The simple fact is that if you compare yourself to a great, industry giant like Sophie Kinsella or Christina Lauren, your book will most likely suffer in comparison. It’s like a horror author saying they’re the next Stephen King, or a singer saying they’re the next Whitney Houston. It’s just...douchey. (Note: the only exception to this rule is when someone ELSE says something nice about a book. Then, quote away, authors and publishers. But then AND ONLY THEN is it not a dick move to pull a humble brag like that.) So, as I feared, this book suffered in comparison to Sophie Kinsella, Zoe Foster and Christina Lauren. A bummer, but not surprising.
Here’s what went wrong:
The heroine, Sarah
Sarah is a wishy-washy turd of a heroine. She’s hung up on her twatwaffle of an ex (even though he ditched her and stuck her with a mortgage she couldn’t afford) right up until the very end of the book. She’s also the worst reporter in the history of reporters and only succeeds at her job by stumbling head-first into information. It’s blind stupid luck that she gets her story, which I hate. I much prefer smart heroines who are good at their jobs. (Competence porn is my jam) She’s also dumb enough to accept a drink from known criminals. (Who does that? OF COURSE it was drugged) In short, Sarah is TSTL (too stupid to live) and I have no interest in TSTL heroines.
The hero, Nick
Nick’s not quite as annoying as Sarah. I mean, at least he’s good at his job. But he’s also a bit of a jerk who flirts with everything in a skirt and pretty much treats Sarah like crap. (He also pulled a “hey, I’m not good with feelings and you made me feel stuff, so now I have to ignore you” thing on Sarah in their past together, which is one of my all-time least favorite tropes EVER.) I didn’t see anything in his actions or words that led me to believe he had any real romantic interest in Sarah. I mean, I don’t blame him; she’s a turd. I wouldn’t want her either. But that lack of romantic interest was a bit of a problem for me as a reader, seeing as this is a ROMANCE novel.
This book also features Sarah’s turd of an ex, who, frankly, I think is perfect for Sarah. They’re turds of a feather as far as I’m concerned. (Off topic: Do romance heroines ever break up with decent guys? I’d like to see that happen once or twice.)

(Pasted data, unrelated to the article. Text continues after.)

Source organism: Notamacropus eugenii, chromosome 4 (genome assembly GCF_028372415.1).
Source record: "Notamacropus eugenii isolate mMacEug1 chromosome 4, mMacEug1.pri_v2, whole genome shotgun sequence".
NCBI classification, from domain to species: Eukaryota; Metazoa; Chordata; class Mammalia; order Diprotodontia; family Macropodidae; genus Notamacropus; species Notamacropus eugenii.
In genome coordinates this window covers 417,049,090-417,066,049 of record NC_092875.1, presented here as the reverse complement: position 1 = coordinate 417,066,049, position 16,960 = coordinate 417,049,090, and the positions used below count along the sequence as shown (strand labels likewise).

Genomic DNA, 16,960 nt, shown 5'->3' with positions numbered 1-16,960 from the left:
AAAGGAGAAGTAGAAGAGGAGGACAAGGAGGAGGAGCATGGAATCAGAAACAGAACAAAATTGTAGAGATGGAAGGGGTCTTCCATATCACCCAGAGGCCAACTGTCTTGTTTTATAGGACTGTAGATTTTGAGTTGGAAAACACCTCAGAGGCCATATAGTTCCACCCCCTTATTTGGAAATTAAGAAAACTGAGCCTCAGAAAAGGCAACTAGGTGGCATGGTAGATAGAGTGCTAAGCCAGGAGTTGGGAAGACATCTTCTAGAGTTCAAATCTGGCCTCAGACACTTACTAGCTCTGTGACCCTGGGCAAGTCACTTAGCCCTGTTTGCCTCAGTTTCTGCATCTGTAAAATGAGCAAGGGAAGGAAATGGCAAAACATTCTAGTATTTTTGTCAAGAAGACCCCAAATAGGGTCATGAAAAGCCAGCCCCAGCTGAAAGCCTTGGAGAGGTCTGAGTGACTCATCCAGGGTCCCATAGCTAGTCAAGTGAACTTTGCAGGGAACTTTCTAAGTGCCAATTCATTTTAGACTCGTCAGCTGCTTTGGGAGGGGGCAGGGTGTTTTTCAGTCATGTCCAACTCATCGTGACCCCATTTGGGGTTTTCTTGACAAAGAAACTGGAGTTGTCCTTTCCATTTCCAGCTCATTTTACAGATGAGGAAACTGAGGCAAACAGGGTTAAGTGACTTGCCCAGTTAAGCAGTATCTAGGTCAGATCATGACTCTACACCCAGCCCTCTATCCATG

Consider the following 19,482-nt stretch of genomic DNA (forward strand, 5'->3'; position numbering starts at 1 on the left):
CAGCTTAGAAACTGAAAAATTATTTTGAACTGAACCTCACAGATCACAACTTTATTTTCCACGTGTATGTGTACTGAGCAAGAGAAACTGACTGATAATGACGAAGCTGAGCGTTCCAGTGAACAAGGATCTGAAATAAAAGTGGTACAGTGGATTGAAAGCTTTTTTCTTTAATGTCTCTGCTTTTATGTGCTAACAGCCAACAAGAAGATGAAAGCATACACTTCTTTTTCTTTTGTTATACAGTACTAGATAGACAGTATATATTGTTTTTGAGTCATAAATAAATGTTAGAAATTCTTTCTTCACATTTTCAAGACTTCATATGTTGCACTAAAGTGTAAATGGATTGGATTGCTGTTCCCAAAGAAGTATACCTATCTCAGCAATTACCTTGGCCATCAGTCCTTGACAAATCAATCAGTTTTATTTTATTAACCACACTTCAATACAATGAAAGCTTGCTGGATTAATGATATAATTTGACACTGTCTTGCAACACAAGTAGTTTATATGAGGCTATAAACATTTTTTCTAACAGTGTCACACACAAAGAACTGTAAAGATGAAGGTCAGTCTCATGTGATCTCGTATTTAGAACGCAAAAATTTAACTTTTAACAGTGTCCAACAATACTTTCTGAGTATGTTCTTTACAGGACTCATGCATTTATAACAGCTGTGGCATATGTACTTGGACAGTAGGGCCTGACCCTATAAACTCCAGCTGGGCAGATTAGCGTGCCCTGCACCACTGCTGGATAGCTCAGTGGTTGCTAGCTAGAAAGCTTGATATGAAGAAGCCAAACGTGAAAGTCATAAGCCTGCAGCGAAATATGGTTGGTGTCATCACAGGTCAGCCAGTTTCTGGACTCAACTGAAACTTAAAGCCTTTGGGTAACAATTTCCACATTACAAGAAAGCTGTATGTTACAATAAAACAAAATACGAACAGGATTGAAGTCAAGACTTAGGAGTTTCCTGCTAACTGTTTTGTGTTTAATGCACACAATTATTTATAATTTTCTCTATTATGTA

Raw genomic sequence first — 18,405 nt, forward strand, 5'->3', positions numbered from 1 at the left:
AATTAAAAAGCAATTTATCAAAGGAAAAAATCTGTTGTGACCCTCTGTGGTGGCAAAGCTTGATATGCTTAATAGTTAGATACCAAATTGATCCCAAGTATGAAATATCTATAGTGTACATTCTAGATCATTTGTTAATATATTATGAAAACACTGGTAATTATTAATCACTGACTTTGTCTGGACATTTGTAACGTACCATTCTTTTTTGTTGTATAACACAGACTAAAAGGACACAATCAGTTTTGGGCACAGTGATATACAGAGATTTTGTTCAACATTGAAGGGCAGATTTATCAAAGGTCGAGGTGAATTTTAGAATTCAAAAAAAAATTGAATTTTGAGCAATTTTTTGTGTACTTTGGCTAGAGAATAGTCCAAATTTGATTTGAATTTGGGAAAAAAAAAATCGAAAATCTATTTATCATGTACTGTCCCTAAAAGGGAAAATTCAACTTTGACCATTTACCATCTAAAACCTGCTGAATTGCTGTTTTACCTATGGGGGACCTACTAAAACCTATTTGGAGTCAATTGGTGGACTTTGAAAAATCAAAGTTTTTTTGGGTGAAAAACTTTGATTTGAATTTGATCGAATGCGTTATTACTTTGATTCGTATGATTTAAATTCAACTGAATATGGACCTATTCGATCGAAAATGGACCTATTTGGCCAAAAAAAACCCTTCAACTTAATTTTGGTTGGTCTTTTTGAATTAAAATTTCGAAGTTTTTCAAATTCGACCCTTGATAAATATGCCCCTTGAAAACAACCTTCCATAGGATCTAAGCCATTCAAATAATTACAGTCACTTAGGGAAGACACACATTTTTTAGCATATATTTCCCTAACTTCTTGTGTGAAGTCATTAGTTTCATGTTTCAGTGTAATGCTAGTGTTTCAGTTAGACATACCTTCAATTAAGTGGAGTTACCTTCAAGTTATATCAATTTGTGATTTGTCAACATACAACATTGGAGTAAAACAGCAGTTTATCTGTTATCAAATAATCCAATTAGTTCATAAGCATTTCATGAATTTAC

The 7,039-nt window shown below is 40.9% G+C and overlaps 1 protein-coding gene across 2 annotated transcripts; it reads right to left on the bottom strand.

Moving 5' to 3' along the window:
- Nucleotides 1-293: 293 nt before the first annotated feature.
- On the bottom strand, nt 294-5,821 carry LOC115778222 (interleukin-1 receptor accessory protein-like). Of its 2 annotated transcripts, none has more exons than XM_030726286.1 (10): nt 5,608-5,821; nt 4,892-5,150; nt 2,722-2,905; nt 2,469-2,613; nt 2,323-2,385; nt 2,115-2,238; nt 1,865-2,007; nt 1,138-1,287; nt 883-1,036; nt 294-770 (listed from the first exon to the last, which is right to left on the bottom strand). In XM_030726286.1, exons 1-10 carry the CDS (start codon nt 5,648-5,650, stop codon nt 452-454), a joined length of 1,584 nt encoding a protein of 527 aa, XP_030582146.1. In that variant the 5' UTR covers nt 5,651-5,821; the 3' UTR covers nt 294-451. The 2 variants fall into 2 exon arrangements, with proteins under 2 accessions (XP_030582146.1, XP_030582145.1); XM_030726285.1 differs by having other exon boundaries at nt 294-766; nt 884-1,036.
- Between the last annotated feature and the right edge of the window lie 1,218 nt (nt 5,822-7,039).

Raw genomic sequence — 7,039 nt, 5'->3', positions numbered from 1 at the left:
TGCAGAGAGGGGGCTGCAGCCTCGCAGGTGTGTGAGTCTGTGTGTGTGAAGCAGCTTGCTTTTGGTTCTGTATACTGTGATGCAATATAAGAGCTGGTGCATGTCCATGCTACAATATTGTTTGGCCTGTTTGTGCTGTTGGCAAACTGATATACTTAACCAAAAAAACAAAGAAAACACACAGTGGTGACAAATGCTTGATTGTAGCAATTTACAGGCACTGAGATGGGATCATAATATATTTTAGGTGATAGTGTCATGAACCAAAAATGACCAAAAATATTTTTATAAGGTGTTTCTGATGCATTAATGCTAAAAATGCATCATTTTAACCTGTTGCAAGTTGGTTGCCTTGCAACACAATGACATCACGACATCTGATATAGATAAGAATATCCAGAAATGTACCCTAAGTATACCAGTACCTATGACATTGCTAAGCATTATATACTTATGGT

And on another note, this book was the first I’ve ever read to feature a Scottish rock star (not the hero, a side character) who was a complete and total dud. He was weak, cowardly, not a great kisser, and generally a total bore. How the hell can a Scottish rock star in a romance novel be so repellant? That should be, like, illegal or something.
The mystery and action in the story was also fairly lame. And a random sex scene was thrown in at the end of the book for the sole purpose, I think, of the publisher being able to call this book a romance and capitalize on the millions of romance readers out there. It read like it was pieced together from every 1980s romance novel that had Fabio on the cover. Very, very cliche.
So, needless to say this wasn’t a read I’d recommend to, well, anyone. Would I have been as hard on the book if it hadn’t been touted as the second coming of Sophie Kinsella and Christina Lauren? Maybe, maybe not. I guess we’ll never know...
Does this book contribute to or help crush the romance stigma?
It’s not stigma-y, but it’s not...good. Not good at all.
Other reading suggestions
I think this one is pretty clear. Read Sophie Kinsella and Christina Lauren.